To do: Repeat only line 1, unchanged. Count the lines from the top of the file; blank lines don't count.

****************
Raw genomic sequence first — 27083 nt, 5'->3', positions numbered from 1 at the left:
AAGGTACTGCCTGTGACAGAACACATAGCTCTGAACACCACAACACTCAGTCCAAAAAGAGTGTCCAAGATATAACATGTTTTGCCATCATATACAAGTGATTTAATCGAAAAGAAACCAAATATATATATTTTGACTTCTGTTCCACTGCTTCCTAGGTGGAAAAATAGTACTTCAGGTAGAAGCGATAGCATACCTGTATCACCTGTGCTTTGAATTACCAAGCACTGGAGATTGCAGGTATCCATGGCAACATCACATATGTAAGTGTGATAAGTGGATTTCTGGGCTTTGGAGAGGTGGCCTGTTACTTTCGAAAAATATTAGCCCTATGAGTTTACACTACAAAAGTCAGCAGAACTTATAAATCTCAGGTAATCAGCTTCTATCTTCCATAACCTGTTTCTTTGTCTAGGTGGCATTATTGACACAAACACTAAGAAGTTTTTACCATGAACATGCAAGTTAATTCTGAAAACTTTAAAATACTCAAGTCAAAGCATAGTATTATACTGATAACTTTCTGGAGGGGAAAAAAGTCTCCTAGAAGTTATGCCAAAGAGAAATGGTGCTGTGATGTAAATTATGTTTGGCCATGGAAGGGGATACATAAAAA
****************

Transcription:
Raw genomic sequence first — 27083 nt, 5'->3', positions numbered from 1 at the left: